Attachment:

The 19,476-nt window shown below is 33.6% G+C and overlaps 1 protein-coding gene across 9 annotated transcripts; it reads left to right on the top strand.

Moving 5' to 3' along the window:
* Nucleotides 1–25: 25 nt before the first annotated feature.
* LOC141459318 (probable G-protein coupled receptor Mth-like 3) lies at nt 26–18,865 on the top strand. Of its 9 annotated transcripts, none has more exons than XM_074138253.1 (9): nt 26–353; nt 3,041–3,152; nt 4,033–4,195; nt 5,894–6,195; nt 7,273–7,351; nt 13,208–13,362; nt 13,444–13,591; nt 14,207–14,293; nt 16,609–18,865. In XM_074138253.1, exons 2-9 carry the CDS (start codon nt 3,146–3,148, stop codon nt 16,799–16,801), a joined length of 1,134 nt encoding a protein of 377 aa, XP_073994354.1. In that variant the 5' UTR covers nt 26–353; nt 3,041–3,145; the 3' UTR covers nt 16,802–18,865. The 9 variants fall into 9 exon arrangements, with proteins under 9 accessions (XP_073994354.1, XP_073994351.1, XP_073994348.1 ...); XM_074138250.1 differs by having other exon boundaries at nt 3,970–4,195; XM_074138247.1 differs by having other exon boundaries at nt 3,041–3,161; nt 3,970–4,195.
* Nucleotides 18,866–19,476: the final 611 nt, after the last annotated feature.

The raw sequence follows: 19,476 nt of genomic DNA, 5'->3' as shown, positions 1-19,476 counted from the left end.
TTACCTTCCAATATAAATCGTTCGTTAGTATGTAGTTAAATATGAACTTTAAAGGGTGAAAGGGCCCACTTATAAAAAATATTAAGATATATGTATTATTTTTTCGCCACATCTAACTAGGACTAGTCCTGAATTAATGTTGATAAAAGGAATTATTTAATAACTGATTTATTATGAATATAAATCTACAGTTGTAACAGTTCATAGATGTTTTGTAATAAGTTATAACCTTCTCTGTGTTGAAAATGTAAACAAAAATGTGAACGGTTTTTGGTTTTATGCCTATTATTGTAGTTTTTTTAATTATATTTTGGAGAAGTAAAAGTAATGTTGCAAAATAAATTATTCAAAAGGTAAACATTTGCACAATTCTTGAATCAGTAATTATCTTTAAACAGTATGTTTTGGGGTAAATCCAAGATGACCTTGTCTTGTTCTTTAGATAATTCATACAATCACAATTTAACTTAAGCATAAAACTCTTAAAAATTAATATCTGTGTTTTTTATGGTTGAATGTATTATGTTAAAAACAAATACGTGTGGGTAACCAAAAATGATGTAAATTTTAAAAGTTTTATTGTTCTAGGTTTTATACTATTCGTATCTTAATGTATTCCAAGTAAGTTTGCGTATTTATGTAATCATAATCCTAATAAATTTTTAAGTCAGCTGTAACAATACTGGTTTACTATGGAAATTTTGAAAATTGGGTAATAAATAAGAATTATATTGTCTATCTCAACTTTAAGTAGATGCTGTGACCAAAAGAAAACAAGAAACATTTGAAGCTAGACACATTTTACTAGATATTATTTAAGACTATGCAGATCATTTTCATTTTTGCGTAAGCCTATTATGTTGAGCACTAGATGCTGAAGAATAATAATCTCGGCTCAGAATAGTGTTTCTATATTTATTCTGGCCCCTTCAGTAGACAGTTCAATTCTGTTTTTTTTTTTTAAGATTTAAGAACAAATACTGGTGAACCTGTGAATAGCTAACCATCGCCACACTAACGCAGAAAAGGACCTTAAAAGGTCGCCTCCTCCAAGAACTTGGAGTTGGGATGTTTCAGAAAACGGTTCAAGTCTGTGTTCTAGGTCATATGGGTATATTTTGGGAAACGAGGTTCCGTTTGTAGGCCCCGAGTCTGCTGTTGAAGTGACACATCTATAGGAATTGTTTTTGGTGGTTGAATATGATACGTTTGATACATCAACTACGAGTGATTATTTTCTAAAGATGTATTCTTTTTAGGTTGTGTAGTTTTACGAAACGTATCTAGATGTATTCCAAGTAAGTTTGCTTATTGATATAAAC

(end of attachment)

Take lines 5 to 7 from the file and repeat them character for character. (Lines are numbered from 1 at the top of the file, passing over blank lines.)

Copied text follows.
* Nucleotides 18,866–19,476: the final 611 nt, after the last annotated feature.

The raw sequence follows: 19,476 nt of genomic DNA, 5'->3' as shown, positions 1-19,476 counted from the left end.
TTACCTTCCAATATAAATCGTTCGTTAGTATGTAGTTAAATATGAACTTTAAAGGGTGAAAGGGCCCACTTATAAAAAATATTAAGATATATGTATTATTTTTTCGCCACATCTAACTAGGACTAGTCCTGAATTAATGTTGATAAAAGGAATTATTTAATAACTGATTTATTATGAATATAAATCTACAGTTGTAACAGTTCATAGATGTTTTGTAATAAGTTATAACCTTCTCTGTGTTGAAAATGTAAACAAAAATGTGAACGGTTTTTGGTTTTATGCCTATTATTGTAGTTTTTTTAATTATATTTTGGAGAAGTAAAAGTAATGTTGCAAAATAAATTATTCAAAAGGTAAACATTTGCACAATTCTTGAATCAGTAATTATCTTTAAACAGTATGTTTTGGGGTAAATCCAAGATGACCTTGTCTTGTTCTTTAGATAATTCATACAATCACAATTTAACTTAAGCATAAAACTCTTAAAAATTAATATCTGTGTTTTTTATGGTTGAATGTATTATGTTAAAAACAAATACGTGTGGGTAACCAAAAATGATGTAAATTTTAAAAGTTTTATTGTTCTAGGTTTTATACTATTCGTATCTTAATGTATTCCAAGTAAGTTTGCGTATTTATGTAATCATAATCCTAATAAATTTTTAAGTCAGCTGTAACAATACTGGTTTACTATGGAAATTTTGAAAATTGGGTAATAAATAAGAATTATATTGTCTATCTCAACTTTAAGTAGATGCTGTGACCAAAAGAAAACAAGAAACATTTGAAGCTAGACACATTTTACTAGATATTATTTAAGACTATGCAGATCATTTTCATTTTTGCGTAAGCCTATTATGTTGAGCACTAGATGCTGAAGAATAATAATCTCGGCTCAGAATAGTGTTTCTATATTTATTCTGGCCCCTTCAGTAGACAGTTCAATTCTGTTTTTTTTTTTTAAGATTTAAGAACAAATACTGGTGAACCTGTGAATAGCTAACCATCGCCACACTAACGCAGAAAAGGACCTTAAAAGGTCGCCTCCTCCAAGAACTTGGAGTTGGGATGTTTCAGAAAACGGTTCAAGTCTGTGTTCTAGGTCATATGGGTATATTTTGGGAAACGAGGTTCCGTTTGTAGGCCCCGAGTCTGCTGTTGAAGTGACACATCTATAGGAATTGTTTTTGGTGGTTGAATATGATACGTTTGATACATCAACTACGAGTGATTATTTTCTAAAGATGTATTCTTTTTAGGTTGTGTAGTTTTACGAAACGTATCTAGATGTATTCCAAGTAAGTTTGCTTATTGATATAAAC